# Number of ways of winning a particular kind of game

There are $N$ cards numbered $1,\dots,n$. Let us call each number a denomination. These are distributed among two persons A and B. There can be more than one cards having same number. Socring is done as follows:

If $a_i > b_i$ then A scores $|a_i-b_i|$ where $a_i$ is the number of $i^{th}$ numbered cards with A and $b_i$ is the number of $i^{th}$ numbered cards with B for every denomination.

If $b_i > a_i$ then B scores $|a_i-b_i|$ where $a_i$ is the number of $i^{th}$ numbered cards with A and $b_i$ is the number of $i^{th}$ numbered cards with B for every denomination.

The final score of a player is sum scores of all denomination. The player with highest aggregate score wins. Find the number of ways player A can win.

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How does scoring work? Do both parties get scored $|a_i - b_i|$? Or do they get that score for each of the $i$th card that they hold? E.g. if A has 1, 1, 1, 1, 1, and B has 1, 1, 2, what's the score? And what do you mean by "number of ways player A can win"? are the labels on the N cards known? If ties are unlikely, then A has about $2^{N-1}$ ways to win. – Calvin Lin Feb 4 '13 at 0:47
@CalvinLin edited the question. Apologize for mistake. – Aman Deep Gautam Feb 4 '13 at 1:13
Do you mean that $N$ is even, and A and B each receive $N/2$ cards? – Brian M. Scott Feb 4 '13 at 1:18
@BrianM.Scott Why do we have to put a constraint on N. I did not get you. – Aman Deep Gautam Feb 4 '13 at 1:20
How are the cards distributed to A and B? Does each get the same number of cards? Are all $N$ cards distributed? If the answers to those questions are yes, you need the constraints that I suggested. If not, you need to explain more. – Brian M. Scott Feb 4 '13 at 1:21

If I understand the game correctly,

$$\sum_{k=1}^n(a_k-b_k)=\sum_{k=1}^n(2a_k-m_k)=2\sum_{k=1}^na_k-\sum_{k=1}^nm_k=2\sum_{k=1}^na_k-N\;,$$

where $m_k$ is the number of cards of the $k$-the denomination. Thus, A wins iff $$2\sum_{k=1}^na_k>N\;,$$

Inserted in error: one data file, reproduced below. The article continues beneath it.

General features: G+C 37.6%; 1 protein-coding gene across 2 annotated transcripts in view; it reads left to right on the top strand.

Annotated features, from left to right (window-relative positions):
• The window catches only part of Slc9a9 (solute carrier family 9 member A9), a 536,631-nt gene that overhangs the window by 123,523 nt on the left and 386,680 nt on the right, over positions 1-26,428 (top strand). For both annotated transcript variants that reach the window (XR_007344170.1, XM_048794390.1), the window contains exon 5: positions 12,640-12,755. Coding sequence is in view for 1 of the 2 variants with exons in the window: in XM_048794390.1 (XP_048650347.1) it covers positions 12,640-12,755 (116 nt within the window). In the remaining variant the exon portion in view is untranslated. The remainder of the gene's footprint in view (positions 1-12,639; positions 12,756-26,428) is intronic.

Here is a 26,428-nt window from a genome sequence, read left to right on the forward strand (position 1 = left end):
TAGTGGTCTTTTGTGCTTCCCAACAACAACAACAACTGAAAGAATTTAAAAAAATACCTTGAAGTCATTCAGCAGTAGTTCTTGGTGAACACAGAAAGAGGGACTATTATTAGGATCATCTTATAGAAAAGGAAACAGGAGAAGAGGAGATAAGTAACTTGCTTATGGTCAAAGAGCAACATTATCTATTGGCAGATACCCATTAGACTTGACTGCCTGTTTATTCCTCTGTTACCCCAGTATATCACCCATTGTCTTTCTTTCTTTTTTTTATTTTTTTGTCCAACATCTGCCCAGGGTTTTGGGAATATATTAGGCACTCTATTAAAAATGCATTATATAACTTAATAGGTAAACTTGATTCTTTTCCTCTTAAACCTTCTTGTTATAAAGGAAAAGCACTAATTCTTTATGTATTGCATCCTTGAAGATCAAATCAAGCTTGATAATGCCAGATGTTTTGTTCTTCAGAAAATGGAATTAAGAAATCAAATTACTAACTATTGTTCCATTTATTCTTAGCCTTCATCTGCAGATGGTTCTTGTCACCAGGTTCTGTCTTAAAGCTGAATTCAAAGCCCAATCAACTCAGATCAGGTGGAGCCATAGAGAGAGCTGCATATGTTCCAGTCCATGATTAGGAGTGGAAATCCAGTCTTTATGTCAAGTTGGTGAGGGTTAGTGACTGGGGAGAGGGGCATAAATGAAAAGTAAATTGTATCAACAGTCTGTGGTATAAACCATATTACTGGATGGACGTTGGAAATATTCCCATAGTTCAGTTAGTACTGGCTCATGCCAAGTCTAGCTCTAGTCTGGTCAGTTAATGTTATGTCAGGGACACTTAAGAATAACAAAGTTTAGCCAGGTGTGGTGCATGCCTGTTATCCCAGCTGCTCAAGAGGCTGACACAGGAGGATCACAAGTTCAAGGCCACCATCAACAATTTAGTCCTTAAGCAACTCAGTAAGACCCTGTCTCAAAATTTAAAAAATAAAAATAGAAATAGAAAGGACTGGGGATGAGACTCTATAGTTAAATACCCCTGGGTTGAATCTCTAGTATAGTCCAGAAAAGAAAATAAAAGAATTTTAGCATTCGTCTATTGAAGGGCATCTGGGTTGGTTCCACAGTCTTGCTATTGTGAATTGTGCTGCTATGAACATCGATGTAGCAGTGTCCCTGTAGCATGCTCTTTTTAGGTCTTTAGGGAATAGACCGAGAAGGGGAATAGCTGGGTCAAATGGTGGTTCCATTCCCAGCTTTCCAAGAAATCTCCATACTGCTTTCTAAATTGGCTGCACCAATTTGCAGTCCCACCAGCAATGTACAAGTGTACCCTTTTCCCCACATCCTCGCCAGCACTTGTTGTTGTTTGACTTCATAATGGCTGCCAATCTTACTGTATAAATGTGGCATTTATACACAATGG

or $$\sum_{k=1}^na_k>\frac{N}2\;,$$

i.e., precisely when he has more than half of the cards. If $N$ is odd, exactly half of the subsets of the deck have more than $N/2$ cards, and A will win with probability $\frac12$. If $N$ is even, the $\binom{N}{N/2}$ subsets of cardinality $N/2$ result in ties, so A wins with

$$\frac12\left(2^N-\binom{N}{N/2}\right)$$

hands and hence with probability $$\frac12-\frac1{2^{N+1}}\binom{N}{N/2}\;.$$

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That I figured out on my own. What's next. I mean that since the cards of same denomination are identical I can't use direct C(n,k) formula. – Aman Deep Gautam Feb 4 '13 at 1:45
@Aman: See my addition. The point is that the identities of the cards don’t matter at all. – Brian M. Scott Feb 4 '13 at 1:53
I still do not understand. Please bear with me. Here is what I do not understand. Let us have two denominations $1$ and $2$. Now let there be 5 cards, namely, $1, 1', 1'', 2, 2'$ ($'$ are included just to differentiate cards of same denomination for discussion purposes). If choose a combination $1, 1', 2, 2'$ and $1', 1'', 2, 2'$ for A then this is only a way of winning(counted 2 times, if I use normal C(n, k) formula without any constraints.) as A has 2 cards of denomination 1 and 2 cards of denomination 2. – Aman Deep Gautam Feb 4 '13 at 2:04
@Aman: If A has at least $3$ of those $5$ cards, he wins, full stop. Are you interested in counting the number of distinct permutations of winning hands, and not just the number of winning hands? – Brian M. Scott Feb 4 '13 at 2:10
I wanted to count the number of ways $A$ win. And I think that it should be equal to the number of distinct permutations only. Am I thinking correctly? – Aman Deep Gautam Feb 4 '13 at 2:13